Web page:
The machine’s 2,350-mm-diameter table has a 50-ton load capacity and moves axially and radially on hydrostatic bearings. The table has a center bore with a diameter of 750 mm and a depth of 1,300 mm to enable shafts to be fixtured for teeth-grinding operations. In fact, the first part ground on the machine was large ball-mill pinion for iron-ore mining, which conventionally would have been gashed and hobbed. These operations could take as long as 50 hours to complete, but that first pinion took just 18 hours to gash and then grind.
Another advantage that Mr. Myers points to is that the machine uses table drives with torque motors for smooth, backlash-free motion. Its table indexes to within a millionth of a degree and can rotate as high as 70 rpm. In addition, the machine’s grinding head also features a torque motor with a direct-measuring system for accurate position control. A dressing system with two dressing wheels is integrated directly into the head, too. Dressing routines are called up automatically when the machine senses an increase in grinding pressure due to wheel build-up. After dressing, the machine’s control calculates the wheel diameter to automatically determine a new radial in-feed value.
During grinding, the machine can adjust its head’s helix angle and shift the grinding spindle tangentially for simultaneous five-axis motion. There is no limitation for the pressure angle, and helix angles can range from -45 to +120 degrees. The machine also has an internal grinding head installed on its tailstock that can be used to grind internal spurs or helical profiles.
But beyond these machine design features, Mr. Myers appreciated the positive feedback about service he received from other Höfler equipment users. As he networked through the gear community, users of multiple grinding equipment brands said Höfler service personnel notified of an issue would be on site within days versus sometimes weeks with other builders.
The Rapid 6000 has been in operation for just a year, so the shop is still on a bit of a learning curve with it. Rory Tagle, who has been an employee at this location for 12 years, is the machine’s first-shift programmer and operator. He has vast experience running manual machines whereby essentially every machine motion requires some bit of human definition, and admits that this mindset caused the move to CNC to be initially intimidating. However, the machine’s control with intuitive interface made programming relatively easy to pick up, he says, and he’s not tasked with programming or calculating every single machine movement or action (such as compensating for wheel wear, which the control does automatically).
Instead, he uses Höfler’s GearPro conversational-type programming system to simply enter a handful of parameters for a specific job. The standard software enables dressing of almost all involute profiles, and profile modifications are displayed graphically on the CNC’s monitor. In-process probing routines determine how much material remains left to grind after a pass. Plus, the machine’s touch probe is also used during final inspection after which an inspection report is automatically generated.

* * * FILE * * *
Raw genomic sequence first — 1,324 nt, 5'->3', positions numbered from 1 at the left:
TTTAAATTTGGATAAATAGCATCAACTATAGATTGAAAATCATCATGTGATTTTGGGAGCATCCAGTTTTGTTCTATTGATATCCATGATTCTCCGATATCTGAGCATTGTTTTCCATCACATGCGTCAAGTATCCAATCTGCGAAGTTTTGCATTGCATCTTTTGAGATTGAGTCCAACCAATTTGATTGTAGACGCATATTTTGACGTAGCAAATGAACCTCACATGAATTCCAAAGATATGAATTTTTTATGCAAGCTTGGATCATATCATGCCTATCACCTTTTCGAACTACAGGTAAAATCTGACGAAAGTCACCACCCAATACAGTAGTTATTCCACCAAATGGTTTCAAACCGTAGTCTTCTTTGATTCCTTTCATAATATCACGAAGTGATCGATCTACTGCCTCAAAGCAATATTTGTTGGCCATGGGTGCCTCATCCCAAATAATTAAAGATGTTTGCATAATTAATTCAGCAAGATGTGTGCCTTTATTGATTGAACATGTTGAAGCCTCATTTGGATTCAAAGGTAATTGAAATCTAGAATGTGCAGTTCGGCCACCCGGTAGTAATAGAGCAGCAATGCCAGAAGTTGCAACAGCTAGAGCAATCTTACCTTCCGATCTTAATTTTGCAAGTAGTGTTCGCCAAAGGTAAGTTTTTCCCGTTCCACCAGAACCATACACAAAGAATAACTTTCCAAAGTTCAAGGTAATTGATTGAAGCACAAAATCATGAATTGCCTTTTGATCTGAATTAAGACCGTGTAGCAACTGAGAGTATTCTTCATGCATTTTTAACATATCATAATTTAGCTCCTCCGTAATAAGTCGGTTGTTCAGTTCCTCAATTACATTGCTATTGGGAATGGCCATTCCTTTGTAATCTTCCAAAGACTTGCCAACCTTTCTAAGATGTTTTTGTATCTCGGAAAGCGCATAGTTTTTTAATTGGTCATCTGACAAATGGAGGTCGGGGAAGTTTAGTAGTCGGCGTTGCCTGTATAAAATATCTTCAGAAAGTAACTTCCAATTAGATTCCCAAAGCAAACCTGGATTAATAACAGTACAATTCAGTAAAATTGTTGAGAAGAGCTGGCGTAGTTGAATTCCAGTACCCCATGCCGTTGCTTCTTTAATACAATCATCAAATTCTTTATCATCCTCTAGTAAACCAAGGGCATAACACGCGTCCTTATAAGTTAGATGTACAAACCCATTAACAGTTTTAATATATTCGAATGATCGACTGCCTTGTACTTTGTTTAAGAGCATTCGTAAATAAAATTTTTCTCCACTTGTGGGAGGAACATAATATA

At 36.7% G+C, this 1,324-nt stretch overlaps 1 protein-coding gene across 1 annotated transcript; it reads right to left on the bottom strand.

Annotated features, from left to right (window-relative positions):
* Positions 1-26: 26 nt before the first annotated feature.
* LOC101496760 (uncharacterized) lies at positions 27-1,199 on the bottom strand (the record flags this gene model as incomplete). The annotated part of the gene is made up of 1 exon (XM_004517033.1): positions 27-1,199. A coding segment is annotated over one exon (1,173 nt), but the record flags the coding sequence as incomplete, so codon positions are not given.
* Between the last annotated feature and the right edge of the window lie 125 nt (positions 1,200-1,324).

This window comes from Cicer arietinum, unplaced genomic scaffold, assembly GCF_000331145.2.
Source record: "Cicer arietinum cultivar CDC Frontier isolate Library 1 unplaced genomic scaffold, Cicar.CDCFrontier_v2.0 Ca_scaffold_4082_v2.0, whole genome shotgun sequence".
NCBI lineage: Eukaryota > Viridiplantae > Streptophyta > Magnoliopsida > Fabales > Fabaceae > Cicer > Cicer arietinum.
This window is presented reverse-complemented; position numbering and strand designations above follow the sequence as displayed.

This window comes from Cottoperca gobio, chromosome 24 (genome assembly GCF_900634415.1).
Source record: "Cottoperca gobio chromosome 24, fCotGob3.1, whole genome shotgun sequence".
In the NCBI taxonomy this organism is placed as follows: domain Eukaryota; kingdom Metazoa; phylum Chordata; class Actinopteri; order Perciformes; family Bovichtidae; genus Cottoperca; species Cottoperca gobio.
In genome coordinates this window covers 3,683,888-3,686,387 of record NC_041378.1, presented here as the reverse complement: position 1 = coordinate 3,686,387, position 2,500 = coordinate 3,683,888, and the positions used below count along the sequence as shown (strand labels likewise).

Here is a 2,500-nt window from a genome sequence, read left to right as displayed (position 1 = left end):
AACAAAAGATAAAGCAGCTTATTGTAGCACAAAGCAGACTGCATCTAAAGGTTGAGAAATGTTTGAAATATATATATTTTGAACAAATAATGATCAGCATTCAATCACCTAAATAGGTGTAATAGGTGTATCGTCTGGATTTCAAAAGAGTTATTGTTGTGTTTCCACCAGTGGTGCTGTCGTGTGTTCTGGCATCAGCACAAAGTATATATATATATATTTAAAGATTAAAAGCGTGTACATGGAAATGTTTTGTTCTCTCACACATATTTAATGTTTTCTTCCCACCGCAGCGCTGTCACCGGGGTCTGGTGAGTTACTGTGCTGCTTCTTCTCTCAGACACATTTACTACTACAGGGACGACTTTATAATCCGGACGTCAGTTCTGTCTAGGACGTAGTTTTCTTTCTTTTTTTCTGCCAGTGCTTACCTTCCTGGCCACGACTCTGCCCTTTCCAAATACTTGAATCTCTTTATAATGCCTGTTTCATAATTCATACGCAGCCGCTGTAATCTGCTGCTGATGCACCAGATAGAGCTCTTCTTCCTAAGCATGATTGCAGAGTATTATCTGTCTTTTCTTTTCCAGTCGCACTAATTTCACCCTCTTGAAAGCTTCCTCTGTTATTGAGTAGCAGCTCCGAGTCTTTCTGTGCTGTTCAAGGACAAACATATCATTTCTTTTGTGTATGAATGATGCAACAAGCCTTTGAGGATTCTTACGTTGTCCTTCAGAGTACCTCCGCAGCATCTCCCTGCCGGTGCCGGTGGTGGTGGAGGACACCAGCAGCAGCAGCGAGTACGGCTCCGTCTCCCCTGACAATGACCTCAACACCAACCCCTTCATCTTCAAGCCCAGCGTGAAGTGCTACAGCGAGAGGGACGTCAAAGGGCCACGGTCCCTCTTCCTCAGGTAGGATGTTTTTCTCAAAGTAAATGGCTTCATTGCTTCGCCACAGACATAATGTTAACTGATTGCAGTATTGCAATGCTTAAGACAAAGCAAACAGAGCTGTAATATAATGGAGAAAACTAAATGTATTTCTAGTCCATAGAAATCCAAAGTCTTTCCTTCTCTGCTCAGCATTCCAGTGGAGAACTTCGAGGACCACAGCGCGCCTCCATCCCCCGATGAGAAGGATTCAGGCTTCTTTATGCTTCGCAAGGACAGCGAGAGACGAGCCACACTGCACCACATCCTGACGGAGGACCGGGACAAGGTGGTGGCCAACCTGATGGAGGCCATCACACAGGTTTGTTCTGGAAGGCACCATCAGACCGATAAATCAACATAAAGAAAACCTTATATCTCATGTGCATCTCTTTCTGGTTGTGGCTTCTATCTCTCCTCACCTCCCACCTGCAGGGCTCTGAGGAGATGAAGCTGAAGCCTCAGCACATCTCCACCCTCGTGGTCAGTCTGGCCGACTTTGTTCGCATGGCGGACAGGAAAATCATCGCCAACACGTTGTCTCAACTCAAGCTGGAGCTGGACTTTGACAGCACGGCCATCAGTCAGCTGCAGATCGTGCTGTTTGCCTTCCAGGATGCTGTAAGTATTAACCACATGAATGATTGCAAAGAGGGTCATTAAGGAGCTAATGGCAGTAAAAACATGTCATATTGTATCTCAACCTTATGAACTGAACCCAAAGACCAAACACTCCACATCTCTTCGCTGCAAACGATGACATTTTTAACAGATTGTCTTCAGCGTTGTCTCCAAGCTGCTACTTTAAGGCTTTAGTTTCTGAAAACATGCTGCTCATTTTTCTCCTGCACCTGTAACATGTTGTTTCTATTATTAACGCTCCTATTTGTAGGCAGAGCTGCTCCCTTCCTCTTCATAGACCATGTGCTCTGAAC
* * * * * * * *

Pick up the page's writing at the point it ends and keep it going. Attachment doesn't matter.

Grinding Sans Gashing
To date, the Rapid 6000 machine enables the shop to produce AGMA-14 gears with an excellent surface finish to ensure longer component life and quieter operation. However, a gashing operation followed by either hobbing or gear shaping is still required to create the rough teeth profiles prior to grinding. Therefore, the shop is investigating a process to enable the machine to completely grind gear teeth from a blank in one setup without pre-machining work.
Because the wheels that were supplied with the machine were designed for finish grinding of carburized or induction-hardened material, Mr. Bradley has been working with Norton Abrasives to develop wheels capable of producing gear teeth complete, rough-grinding the profiles in the soft state and finishing the teeth in the hardened state. In fact, the shop planned to begin testing this process the week after my visit.
As part of this new approach, a new coolant nozzle system from Cool-Grind was added to the machine. These nozzles use coherent-jet technology that features an internal nozzle geometry to create a tight, coherent jet when the coolant exits. This is especially important for grinding, because most of the heat goes into the part, not away with the chips. The stream’s high impact energy removes the boundary layer of air that oftentimes stops low-pressure coolant from wetting the wheel surface at high speeds. The concentrated stream enables the wheel to carry the coolant directly into the grinding zone. During installation on the machine, a miniature laser fitted to the tip of the nozzles enabled precise aiming of the jets.
Although this process will require much greater material removal and will take much longer than conventional skim grinding, the shop believes it will benefit by consolidating the operation on one machine to minimize setups and transport of the large workpieces.
Adding Capacity, Capabilities, Floor Space
Not all equipment the shop has recently purchased has been new. In fact, it’s had good results purchasing used machines. The huge, multifunction Ravensburg CNC lathe the shop recently installed is a good example. Although it had a VTL that could turn 29-foot-diameter parts, its horizontal turning capacity was limited to 40 inches in length. The Ravensburg, one of the largest CNC lathes in the Southwest, enables the shop to turn parts as long as 354 inches. And in addition to offering a 55-inch swing capacity, the lathe has a milling spindle and 12-station ATC providing the possibility to produce splined shafts, ball-mill pinions and similar components in one setup instead of moving workpieces across a lathe and a mill.
The shop has also had some of its existing equipment remanufactured and/or modified. For example, its British Craven gear hobber has been retrofitted with a CNC and modified to perform gashing work. In addition, the shop created a custom attachment to enable it to machine internal splines, starting with a straight end mill and finishing with a full-form end mill. Similarly, its Carlton five-axis CNC horizontal boring mill will soon be modified to provide more floor and head travel to machine larger gears in fewer setups. During my visit, the shop’s Betts horizontal boring mill was being retrofitted with a new FANUC control and drives. In addition, a 120-inch Betts VTL remanufactured by New Century will soon be delivered as will a retrofitted G&L internal splining machine.
The G&L will be delivered after the shop completes its facility expansion. A new welding shop is being added, and the existing welding area will become another machining bay. This, combined with additional office space, will increase the facility’s total space from nearly 36,000 square feet to approximately 58,500. Air conditioning will be added to the entire production area, too.
Mr. Myers says the Wandlers’ openness to make these types of investments is one reason why L&H’s annual business has grown from $10 million to $100 million. He also says this is why the last few years has been the most exciting time he’s experienced at this facility.